Information Processing of Sexual Abuse in Elders

Ann W. Burgess; Paul T. Clements


J Foren Nurs. 2006;2(3):113-120. 

In This Article

Methodology: The Study

The study was a retrospective record review of 284 cases of documented elder sexual abuse. Experts with direct clinical, administrative, investigative, or legal experience with older adult sexual assault victims were invited to join a working group to determine essential forensic markers unique to older adult victims of sexual abuse. The experts each contributed cases between the years 2000-2004 from their own files and completed the Comprehensive Sexual Assault Assessment Tool (CSAAT) (Burgess & Fawcett, 1996) to record data on their cases and specific variables relative to behaviors previously noted in distressed elders (Burgess, Hanrahan & Baker, 2005).

Elder sexual abuse, for this study, included cases of persons age 60 and older involving a physical sexual relationship without the elder's informed consent and including sexual assaults by strangers. A physical sexual relationship refers not only to intercourse but to other forms of intimate sexual contact such as touching the genital area or breasts when not associated with a defined nursing care plan. This is an arbitrary definition but is similar to the Benbow and Haddad (1993) study.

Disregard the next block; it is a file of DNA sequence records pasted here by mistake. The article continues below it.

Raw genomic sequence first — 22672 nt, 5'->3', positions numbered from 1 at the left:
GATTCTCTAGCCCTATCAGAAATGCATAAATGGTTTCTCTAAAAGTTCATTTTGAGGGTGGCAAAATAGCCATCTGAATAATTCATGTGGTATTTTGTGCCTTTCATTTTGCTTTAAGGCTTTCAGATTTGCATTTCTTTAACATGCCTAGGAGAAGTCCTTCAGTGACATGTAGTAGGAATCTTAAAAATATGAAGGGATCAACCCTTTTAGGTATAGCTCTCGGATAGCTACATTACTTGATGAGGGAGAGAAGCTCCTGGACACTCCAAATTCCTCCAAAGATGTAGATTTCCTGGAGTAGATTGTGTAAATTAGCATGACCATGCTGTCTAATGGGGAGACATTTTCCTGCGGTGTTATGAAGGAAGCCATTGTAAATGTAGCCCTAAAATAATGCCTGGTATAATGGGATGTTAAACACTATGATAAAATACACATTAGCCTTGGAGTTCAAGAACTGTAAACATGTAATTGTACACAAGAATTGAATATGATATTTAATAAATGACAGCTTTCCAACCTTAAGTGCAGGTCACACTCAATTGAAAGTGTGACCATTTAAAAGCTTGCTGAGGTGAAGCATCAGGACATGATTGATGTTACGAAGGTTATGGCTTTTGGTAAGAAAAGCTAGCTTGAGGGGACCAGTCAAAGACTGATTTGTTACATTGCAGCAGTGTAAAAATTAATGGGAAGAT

Names were redacted and a coded number given to each case. IRB approval was secured from the Boston College Institution Review Board.

The CSAAT-E (E represents elder) included a method for measuring the patterns of post-traumatic stress symptomatology. An instrument was sought that was easy to use and sensitive to psychological changes over time. The SPAN scale is a four-item self-rated scale used in PTSD diagnosis and named for the four assessment items: Startle, Physiological upset, Anger, and Numbness. The scale has correlated significantly with other accepted instruments of post-traumatic stress with a diagnostic accuracy of 88% (Meltzer-Brody, Churchill, & Davidson, 1999) and was developed from the Davidson Trauma Scale (DTS) which is a valid 17-item self-rating scale sensitive to measuring the effects of treatment (Davidson et al., 1997). Meltzer-Brody et al., the authors of SPAN, believed a much shorter version of the DTS was possible as the DTS demonstrated a high level of item intercorrelation with a Cronbach's alpha coefficient of 0.90.

The limitations of the study include:

  1. The instrument used to collect the data; the CSAAT, had not been specifically designed for use with elderly sexual assault victims

  2. The sample was not nationally representative

  3. The case files were derived from various sources

  4. A convenience sampling method was used


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